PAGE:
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How to Buy Alternative Investments

Learn what it takes to invest in alternative assets
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For those striving for added diversification, potentially strong returns, and less correlation with traditional stocks and bonds, alternative investing might be for you. These types of assets include commodities, real estate, crypto, art, wine, and more. Formerly the purview of wealthy, accredited investors, today anyone can access alternative investing opportunities through crowdfunding platforms and funds. Keep in mind that in exchange for the promise of added diversification and high returns, you’ll need to accept limited liquidity in many cases. Read on for an alternative investing how-to guide. 

What Is Alternative Investing?

Interest and opportunities for alternative investing have exploded since the 2008 recession, stock market decline, and mortgage market meltdown. As traditional markets tumbled, investors were hungry for investments with a negative correlation to traditional stocks and bonds. Alternative investments typically gain popularity during periods of heightened equity market volatility and economic weakness.

Alternative investment vehicles encompass assets outside of typical stock and bond markets. Previously available only to the ultra-wealthy, today opportunities are accessible for smaller investors as well.
Examples of alternative investment vehicles include:
  • Gold and silver
  • Art
  • Wine
  • Real estate
  • Hedge funds
  • Private equity
  • Cryptocurrency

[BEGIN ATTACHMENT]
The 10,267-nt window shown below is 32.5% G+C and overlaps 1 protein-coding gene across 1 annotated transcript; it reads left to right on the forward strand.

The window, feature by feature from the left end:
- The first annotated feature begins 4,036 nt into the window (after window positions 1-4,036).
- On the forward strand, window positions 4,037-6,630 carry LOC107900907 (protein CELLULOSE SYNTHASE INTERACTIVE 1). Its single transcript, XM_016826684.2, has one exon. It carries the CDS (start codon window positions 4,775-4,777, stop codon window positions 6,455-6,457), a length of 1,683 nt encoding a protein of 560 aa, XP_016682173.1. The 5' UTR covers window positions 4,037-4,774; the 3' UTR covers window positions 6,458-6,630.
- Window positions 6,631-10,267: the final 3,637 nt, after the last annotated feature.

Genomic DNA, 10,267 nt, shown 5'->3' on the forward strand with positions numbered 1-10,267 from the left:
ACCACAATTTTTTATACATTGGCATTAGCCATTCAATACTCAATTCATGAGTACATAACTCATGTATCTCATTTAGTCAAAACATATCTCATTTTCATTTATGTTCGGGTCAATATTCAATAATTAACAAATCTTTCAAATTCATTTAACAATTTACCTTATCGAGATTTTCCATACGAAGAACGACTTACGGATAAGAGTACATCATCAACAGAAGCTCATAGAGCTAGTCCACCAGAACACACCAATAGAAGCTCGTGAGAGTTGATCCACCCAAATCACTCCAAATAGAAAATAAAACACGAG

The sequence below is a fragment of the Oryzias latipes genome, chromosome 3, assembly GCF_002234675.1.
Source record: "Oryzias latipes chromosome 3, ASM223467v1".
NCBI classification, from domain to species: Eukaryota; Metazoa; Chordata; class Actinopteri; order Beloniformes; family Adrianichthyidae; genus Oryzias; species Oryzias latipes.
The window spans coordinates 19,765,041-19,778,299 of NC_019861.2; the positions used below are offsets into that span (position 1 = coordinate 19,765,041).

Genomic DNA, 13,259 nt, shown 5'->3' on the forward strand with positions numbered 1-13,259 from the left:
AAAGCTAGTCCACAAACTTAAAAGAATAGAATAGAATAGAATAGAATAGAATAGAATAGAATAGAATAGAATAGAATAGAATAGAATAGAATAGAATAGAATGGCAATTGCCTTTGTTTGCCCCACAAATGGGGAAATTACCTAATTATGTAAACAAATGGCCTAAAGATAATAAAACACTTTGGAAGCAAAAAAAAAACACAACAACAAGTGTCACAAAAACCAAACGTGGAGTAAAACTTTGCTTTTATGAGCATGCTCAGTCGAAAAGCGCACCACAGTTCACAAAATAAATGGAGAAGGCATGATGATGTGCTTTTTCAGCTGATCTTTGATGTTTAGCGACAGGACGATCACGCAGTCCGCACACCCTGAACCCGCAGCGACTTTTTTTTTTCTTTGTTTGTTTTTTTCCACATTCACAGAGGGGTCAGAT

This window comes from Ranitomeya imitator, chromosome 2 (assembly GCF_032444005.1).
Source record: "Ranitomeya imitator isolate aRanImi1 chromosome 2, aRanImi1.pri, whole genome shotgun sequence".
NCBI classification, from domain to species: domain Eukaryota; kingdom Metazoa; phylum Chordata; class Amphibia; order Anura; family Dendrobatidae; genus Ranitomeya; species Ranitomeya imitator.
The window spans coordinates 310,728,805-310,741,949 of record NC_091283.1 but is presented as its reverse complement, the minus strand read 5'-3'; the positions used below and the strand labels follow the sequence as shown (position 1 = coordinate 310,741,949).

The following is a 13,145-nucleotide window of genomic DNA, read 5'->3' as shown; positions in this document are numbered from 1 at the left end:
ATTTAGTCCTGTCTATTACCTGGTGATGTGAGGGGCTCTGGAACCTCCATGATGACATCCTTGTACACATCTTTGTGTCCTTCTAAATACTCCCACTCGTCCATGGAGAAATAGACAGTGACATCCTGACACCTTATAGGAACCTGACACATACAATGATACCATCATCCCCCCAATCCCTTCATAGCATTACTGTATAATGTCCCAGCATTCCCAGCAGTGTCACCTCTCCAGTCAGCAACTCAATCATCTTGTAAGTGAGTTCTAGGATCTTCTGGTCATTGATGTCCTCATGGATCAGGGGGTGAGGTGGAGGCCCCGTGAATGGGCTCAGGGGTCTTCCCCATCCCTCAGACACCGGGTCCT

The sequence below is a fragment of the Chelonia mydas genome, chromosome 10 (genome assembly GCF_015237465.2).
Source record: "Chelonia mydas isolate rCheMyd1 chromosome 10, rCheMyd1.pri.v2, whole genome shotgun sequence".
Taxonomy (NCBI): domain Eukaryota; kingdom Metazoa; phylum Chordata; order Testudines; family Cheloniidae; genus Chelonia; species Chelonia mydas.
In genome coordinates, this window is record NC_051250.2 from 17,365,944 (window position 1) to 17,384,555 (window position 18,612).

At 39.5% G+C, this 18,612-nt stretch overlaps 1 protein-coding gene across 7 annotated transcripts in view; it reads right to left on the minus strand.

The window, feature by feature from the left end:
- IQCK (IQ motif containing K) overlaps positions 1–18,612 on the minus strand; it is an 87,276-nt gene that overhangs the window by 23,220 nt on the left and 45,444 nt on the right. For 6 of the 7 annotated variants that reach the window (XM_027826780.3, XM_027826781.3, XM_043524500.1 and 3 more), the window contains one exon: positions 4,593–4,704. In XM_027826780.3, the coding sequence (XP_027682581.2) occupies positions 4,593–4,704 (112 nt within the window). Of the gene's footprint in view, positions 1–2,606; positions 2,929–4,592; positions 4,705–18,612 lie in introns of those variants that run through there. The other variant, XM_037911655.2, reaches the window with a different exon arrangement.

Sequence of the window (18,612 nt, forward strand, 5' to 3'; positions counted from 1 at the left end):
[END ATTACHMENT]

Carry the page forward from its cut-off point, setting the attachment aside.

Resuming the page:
• Private and distressed debt
Millennials and newer investors have embraced alternatives as popular celebrities like Matt Damon and Reese Witherspoon tout their benefits. You can easily access alternative investments through crowdfunding apps such as and . Private funds, publicly traded real estate investment trusts or REITs, and managed ETFs also open the door to alternative investing opportunities. 

Alternative Investments vs Stocks

Most investors are aware of the return potential of investing in individual stocks or stock market ETFs and mutual funds. Over the past hundred years or so, the U.S. stock market delivered a 9+% average annual return. But that return also included occasional years of double digit declines, like the -18.01% drop in 2022 and the -36.55% crash in 2008. Along with the potential for strong performance, easy access, and liquidity, investing in the stock market is a core asset class for long term investors.

Investors continue to seek out alternatives to investing in stocks, as well as assets that are lesscorrelated with the stock market. This adds to the demand for alternative investing. Depending upon the alternative investment vehicle, average returns will vary from a low of 5.0% for a debt fund to a double digit return for some real estate partnerships and other niche alternative investment products.

Alternative investments and stocks have some major differences:
Key Differences Between Stocks and Alternative Investments
 Stocks  Alternatives
Liquidity Extremely liquid; can trade throughout the day. Many have lock-up periods which tie up your money for periods from several months to several years
Fees Fee-free trading with most brokerages; most ETFs and mutual funds charge less than a 1.0% expense ratio  Fee structures range from simple to quite complex; a few platforms provide low-fee alternative investments, while others have complex fee structures including performance-based add-on fees 
Minimum investment  Fractional stock and ETF shares can be bought on multiple investment platforms for as little as $10  Platforms are available for both accredited and non-accredited investors; minimum investment amounts range from a low of $10  to four to five figures. 
Correlation  Stocks exhibit distinct correlations among specific sectors and geographic regions. Lower correlations between assets lead to more price stability within your investments. Alternatives will also have correlations within themselves and won’t always move in lockstep. The correlation between stocks and alternatives will depend upon the time period and specific alternative investment vehicle.
Adding alternatives to a diversified stock and bond portfolio has the possibility of minimizing volatility and potentially bolstering returns. Remember that there are no guarantees in investing.